Miami’s Ken Dorsey, Marshall’s Byron Leftwich, Iowa State’s Seneca Wallace and Louisville’s Dave Ragone. The winner is chosen by a panel of football experts. The presentation will be made in Louisville on Dec. 13 by Hall of Famer Bart Starr. The award is named for Hall of Fame quarterback Johnny Unitas, who played at Louisville before his 18-year NFL career. Unitas died Sept. 11 at 69. Former Fresno State quarterback David Carr won the award last year. Past winners include current NFL quarterbacks Chris Redman (1999), Peyton Manning (1997) and Danny Wuerffel (1996). league career. Cleveland Indians owner Larry Dolan said in a statement that he was “disappointed” that Thome had decided to leave. But “to go beyond what we offered in that package ... would have been inconsistent with our plans to bring back a championship-caliber team to Cleveland as soon as possible,” Dolan said. Thome said the players union didn’t pressure him to take the best offer on the table. “Not one minute did they say that to my agent and not one minute did they ever call me,” he said. Bowa hasn’t decided where Thome will bat in the order. Young slugger Pat Burrell will probably bat between Thome and Bobby Abreu, giving the Phillies one of the NL’s best power lineups. Thome’s new teammates were clearly excited by his arrival. Bowa fielded calls from Burrell, Abreu, shortstop Jimmy Rollins, catcher Mike Lieberthal and pitcher Randy Wolf, and “to a man they said they can hardly wait till spring training starts,” Bowa said.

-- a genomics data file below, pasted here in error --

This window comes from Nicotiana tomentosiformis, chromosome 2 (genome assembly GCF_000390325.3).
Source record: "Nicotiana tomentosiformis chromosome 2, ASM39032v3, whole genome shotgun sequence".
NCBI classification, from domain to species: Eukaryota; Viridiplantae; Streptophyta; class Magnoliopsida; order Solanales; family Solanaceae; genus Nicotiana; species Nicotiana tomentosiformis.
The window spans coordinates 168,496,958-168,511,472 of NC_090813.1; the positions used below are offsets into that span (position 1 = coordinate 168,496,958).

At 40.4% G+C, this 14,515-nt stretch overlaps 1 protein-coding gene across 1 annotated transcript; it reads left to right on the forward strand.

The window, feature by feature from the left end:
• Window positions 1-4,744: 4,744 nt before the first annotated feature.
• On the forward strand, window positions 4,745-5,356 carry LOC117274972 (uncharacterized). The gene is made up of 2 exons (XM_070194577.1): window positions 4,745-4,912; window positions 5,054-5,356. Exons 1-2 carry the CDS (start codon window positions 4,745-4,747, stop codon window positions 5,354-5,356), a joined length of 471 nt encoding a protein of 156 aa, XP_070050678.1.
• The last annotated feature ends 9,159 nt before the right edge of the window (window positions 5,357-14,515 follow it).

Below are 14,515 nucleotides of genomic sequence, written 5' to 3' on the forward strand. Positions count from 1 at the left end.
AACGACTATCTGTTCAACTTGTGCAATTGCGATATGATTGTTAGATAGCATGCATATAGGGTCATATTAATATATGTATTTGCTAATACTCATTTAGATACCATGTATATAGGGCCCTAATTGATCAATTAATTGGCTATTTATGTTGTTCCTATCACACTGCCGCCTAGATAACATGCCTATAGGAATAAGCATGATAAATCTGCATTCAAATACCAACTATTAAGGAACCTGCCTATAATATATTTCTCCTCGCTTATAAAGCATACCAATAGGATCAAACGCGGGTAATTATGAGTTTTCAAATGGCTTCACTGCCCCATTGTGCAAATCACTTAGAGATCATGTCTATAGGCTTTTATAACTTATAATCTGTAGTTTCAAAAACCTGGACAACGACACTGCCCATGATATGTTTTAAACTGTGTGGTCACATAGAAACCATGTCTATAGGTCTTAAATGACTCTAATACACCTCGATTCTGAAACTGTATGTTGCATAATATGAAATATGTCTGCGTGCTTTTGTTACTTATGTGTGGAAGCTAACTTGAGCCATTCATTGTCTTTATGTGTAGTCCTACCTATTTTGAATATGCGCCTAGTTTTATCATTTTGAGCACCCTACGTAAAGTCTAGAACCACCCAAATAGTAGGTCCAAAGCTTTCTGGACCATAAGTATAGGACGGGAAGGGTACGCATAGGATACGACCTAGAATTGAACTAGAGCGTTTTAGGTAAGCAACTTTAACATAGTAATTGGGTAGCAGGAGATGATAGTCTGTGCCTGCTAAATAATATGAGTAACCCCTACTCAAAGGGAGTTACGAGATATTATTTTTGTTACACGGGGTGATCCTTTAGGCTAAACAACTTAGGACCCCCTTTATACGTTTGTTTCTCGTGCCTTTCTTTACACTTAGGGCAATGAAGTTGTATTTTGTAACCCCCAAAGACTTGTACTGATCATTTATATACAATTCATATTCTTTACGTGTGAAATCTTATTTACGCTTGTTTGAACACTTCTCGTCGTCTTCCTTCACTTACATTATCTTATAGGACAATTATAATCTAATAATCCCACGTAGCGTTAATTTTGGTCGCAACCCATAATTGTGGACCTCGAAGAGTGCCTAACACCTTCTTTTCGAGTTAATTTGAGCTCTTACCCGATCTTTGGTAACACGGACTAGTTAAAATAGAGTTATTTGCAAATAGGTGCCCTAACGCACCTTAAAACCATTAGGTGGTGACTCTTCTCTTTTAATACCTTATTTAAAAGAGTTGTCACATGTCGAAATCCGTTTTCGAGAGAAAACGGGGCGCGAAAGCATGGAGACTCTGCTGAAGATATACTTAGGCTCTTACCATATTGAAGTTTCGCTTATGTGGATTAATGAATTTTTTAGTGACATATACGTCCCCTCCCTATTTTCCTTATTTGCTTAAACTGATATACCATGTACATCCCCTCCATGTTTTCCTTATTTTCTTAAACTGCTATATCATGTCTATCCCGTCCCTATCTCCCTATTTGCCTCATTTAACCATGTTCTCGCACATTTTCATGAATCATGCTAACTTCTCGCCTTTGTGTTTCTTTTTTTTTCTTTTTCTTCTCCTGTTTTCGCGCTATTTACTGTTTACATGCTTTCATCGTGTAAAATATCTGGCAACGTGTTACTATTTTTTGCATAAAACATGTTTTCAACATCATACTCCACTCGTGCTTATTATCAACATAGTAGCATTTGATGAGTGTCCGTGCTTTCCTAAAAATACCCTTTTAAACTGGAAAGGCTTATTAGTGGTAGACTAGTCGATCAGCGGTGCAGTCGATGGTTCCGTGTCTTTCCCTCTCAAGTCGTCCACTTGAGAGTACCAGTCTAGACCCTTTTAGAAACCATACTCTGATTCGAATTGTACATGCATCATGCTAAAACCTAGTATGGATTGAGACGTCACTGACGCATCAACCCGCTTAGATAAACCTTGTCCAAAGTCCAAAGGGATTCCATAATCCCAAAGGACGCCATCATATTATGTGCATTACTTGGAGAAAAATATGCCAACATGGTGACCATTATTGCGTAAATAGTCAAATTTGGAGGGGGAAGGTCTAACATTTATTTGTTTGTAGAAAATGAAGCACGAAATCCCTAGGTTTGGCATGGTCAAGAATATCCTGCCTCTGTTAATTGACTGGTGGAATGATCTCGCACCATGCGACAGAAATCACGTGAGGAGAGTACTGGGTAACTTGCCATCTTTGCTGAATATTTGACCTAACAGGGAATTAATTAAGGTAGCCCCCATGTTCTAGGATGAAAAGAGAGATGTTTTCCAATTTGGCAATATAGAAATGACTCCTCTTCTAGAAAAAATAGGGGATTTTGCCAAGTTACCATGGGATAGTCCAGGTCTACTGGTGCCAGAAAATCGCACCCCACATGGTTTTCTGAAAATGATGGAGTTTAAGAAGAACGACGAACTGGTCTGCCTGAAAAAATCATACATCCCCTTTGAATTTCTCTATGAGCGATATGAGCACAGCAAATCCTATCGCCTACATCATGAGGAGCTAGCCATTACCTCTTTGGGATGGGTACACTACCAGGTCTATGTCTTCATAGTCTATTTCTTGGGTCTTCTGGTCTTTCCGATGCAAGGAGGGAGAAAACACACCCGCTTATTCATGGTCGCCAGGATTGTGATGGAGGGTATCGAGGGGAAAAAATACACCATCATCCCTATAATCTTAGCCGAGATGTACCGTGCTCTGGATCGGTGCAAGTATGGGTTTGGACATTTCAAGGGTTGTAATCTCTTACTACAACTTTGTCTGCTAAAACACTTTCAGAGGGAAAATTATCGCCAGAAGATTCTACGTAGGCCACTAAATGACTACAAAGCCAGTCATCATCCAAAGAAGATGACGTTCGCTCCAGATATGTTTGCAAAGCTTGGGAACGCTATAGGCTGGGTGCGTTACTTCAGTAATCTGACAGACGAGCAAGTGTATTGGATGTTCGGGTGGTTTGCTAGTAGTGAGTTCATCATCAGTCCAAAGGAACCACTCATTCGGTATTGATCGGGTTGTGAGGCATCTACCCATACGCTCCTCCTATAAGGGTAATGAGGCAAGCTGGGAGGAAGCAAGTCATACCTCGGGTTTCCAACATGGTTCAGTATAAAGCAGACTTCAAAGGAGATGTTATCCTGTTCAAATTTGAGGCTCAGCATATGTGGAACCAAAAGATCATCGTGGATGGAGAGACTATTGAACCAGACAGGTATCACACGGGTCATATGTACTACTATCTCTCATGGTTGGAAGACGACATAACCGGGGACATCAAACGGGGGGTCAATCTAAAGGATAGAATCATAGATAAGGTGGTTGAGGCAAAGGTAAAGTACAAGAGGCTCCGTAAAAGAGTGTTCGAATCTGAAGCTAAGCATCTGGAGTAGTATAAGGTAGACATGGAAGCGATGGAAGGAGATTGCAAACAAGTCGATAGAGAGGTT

Golf is the only sport played on the moon. February 6, 1971, Alan Shepard hit a golf ball.
Santa Monica Daily Press
Thursday, December 5, 2002 ❑ Page 13
COMICS Natural Selection® By Russ Wallace
Reality Check® By Dave Whammond
By Dave Coverly
NEWS OF THE WEIRD by Chuck Shepard